For all the partisan bickering, bloviating and Bork-ing that goes on in Congress, there are, underneath it all, some fairly basic and straight-forward ideological and philosophical differences between Republican and Democrat, Conservative and Liberal. No one should be so naïve as to think that everything every politician does is grounded in principle, but it is to our detriment if we fail to identify when genuinely important ideas are raised and debated in the public square.
One of the perpetual debates that rage, often just below the superficial surface of sound-bites and talking points, between Right and Left involves the levels of taxation our government should levy against its citizens.
Case in point: The recent exchanges between Democrat and Republican leadership in the House over potential votes on extending the “Bush tax-cuts.”
Putting aside the legislative and procedural triangulation that surrounds a vote like this, and setting aside the fact that no president can levy or repeal taxes (thus rendering the “Bush tax cuts” the “Peoples’ chamber’s tax-cuts”), what remains is an important political decision that will likely be made along ideological lines. There are real, practical implications for both sides’ position.
Center-Left politicians tend to see the economic world through Keynesian lenses, a theory that stresses the need for government intervention and fiscal stimulus. This economic theory partners well with the Left’s collectivist, re-distributist social and political tendencies. For more money to be spent (and spread around), more money must be collected. Result: liberals and progressive endorse higher taxes.
Center-Right politicians tend to see the economic world through free market and supply-side lenses, theories that stress the need for the government to remain an umpire more than become a player on the field of the American economy. This economic theory partners well with the Right’s de-centralized, strict-constructionist, republican (small “r”) social and political tendencies. Wealth-creation is the only legitimate way for one to move from “poor” to “not poor,” and the public sector cannot, by definition, create wealth. Result: conservative and libertarians endorse lower taxes.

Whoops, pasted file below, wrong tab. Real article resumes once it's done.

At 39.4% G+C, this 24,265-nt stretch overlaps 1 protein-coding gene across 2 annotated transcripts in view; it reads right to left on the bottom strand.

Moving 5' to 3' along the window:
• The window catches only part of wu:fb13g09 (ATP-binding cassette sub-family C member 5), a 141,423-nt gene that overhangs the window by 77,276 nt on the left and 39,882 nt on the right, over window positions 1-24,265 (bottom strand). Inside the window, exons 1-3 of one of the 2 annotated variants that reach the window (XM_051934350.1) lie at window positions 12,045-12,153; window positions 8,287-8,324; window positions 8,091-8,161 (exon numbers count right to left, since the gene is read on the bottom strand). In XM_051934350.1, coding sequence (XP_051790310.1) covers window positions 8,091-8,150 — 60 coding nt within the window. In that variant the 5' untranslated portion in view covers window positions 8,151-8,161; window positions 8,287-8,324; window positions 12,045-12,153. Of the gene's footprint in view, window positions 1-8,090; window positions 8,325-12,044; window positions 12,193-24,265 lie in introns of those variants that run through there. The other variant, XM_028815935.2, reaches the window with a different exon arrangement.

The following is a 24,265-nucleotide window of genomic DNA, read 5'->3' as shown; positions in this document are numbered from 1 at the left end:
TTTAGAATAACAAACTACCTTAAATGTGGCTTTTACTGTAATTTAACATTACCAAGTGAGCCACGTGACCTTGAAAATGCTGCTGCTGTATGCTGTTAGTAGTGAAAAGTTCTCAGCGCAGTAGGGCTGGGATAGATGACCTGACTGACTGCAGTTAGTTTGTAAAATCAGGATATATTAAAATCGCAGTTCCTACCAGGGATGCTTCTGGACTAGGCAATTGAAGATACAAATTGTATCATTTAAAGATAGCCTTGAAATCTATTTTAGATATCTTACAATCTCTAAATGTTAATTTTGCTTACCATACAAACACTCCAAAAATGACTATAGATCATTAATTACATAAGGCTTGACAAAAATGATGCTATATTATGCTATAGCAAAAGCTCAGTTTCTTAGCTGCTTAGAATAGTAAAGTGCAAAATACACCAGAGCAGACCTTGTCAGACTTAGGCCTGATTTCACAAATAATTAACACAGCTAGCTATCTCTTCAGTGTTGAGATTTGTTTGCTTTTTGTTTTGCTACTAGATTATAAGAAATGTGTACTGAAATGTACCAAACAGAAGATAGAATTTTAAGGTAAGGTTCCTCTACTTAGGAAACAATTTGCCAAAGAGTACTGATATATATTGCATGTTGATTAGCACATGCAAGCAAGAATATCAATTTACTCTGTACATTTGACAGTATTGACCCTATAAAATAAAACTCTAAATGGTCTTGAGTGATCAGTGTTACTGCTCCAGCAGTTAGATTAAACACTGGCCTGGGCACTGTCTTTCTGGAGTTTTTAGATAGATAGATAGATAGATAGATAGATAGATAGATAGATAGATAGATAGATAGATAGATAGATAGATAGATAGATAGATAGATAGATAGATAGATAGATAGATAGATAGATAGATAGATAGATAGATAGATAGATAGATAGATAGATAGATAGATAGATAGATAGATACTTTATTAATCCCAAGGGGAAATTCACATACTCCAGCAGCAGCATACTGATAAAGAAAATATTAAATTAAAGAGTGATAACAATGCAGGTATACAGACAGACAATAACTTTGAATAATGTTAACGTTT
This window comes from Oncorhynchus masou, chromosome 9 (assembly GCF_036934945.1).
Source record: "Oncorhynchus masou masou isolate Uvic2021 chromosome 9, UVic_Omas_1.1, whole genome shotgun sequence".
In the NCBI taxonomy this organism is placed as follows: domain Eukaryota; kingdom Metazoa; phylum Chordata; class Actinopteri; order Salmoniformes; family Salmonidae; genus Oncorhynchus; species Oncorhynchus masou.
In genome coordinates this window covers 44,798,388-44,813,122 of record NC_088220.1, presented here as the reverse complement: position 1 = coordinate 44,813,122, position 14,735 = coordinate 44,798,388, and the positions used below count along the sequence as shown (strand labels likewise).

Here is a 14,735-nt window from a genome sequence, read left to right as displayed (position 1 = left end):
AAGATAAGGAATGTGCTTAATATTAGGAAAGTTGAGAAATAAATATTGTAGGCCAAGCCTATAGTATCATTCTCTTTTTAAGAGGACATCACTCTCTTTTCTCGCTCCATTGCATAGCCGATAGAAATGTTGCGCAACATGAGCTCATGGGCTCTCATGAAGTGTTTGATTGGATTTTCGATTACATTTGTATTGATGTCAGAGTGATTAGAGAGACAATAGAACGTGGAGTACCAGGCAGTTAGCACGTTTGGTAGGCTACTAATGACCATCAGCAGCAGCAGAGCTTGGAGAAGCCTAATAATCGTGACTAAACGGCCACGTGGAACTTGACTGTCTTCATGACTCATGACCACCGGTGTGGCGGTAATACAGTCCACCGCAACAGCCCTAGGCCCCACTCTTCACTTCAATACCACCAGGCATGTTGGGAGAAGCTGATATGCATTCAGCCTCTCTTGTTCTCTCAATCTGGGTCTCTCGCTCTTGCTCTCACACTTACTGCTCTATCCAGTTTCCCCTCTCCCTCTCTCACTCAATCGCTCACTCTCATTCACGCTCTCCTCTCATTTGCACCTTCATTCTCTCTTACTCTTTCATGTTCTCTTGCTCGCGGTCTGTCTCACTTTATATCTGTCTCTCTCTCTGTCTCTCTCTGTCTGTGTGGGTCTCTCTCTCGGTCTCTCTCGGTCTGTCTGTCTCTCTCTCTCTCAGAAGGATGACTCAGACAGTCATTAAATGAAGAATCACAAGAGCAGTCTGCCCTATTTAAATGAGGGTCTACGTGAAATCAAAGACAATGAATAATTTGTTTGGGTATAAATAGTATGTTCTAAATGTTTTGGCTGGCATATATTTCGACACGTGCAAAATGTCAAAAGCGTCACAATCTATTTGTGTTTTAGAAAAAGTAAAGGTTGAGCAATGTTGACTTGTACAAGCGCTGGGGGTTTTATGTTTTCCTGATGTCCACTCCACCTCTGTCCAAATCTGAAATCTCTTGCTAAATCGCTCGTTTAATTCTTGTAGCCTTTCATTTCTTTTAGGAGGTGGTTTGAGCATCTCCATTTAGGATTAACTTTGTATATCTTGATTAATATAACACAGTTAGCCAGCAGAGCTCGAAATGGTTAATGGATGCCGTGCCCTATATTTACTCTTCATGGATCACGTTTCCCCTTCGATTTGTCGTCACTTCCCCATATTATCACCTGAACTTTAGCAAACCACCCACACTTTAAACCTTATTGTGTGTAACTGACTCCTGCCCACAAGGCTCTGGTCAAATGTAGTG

We hear some of the core differences spelled out in a recent letter Minority Leader John Boehner (R-OH) sent to Speaker of the House Nancy Pelosi (D-CA):
The “stimulus” has failed, and more than two million Americans have lost their jobs since it was enacted. The economic uncertainty facing entrepreneurs and employers is crippling small business job creation, and it’s long past time for this Congress to act to help get the economy back on track. The House should have a free and open debate where alternatives can be debated and voted on, and if the Speaker isn’t willing to allow an open process she shouldn’t count on our votes. We’re confident that if our plan to stop all of the tax hikes on American families and small businesses was given a vote in the House, it would pass.
Again, if you look past what some may call the “political expediency” of sending such a letter at such a time as this, when Democrats are running behind in the polls and Republicans are beginning to (perhaps prematurely) feel their oats, you hear the same “high taxes v. low taxes” disagreement that has dominated ideologically-driven discussion in boardrooms, classrooms, and the hallowed halls of congress for decades.
I point this out because it matters. It matters that you know where you come down on such an issue as this. It matters that you equip yourself with the relevant information and appropriate context needed to decide where you come down on such an issue as this.
If you don’t decide for yourself, someone else will.